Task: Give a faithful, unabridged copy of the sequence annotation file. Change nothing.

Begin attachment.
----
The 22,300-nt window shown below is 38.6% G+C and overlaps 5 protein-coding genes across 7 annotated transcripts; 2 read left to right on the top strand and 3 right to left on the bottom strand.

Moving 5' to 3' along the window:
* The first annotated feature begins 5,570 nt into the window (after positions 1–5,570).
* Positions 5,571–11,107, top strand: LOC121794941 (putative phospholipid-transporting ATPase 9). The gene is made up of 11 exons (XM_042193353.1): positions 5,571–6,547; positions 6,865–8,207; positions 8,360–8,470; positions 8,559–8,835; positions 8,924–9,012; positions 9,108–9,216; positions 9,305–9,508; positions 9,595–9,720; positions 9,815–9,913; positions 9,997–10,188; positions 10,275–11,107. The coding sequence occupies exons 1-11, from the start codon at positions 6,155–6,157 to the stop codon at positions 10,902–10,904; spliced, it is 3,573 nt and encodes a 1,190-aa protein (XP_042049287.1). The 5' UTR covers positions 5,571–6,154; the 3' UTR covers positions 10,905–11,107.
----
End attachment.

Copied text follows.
The 22,300-nt window shown below is 38.6% G+C and overlaps 5 protein-coding genes across 7 annotated transcripts; 2 read left to right on the top strand and 3 right to left on the bottom strand.

Moving 5' to 3' along the window:
* The first annotated feature begins 5,570 nt into the window (after positions 1–5,570).
* Positions 5,571–11,107, top strand: LOC121794941 (putative phospholipid-transporting ATPase 9). The gene is made up of 11 exons (XM_042193353.1): positions 5,571–6,547; positions 6,865–8,207; positions 8,360–8,470; positions 8,559–8,835; positions 8,924–9,012; positions 9,108–9,216; positions 9,305–9,508; positions 9,595–9,720; positions 9,815–9,913; positions 9,997–10,188; positions 10,275–11,107. The coding sequence occupies exons 1-11, from the start codon at positions 6,155–6,157 to the stop codon at positions 10,902–10,904; spliced, it is 3,573 nt and encodes a 1,190-aa protein (XP_042049287.1). The 5' UTR covers positions 5,571–6,154; the 3' UTR covers positions 10,905–11,107.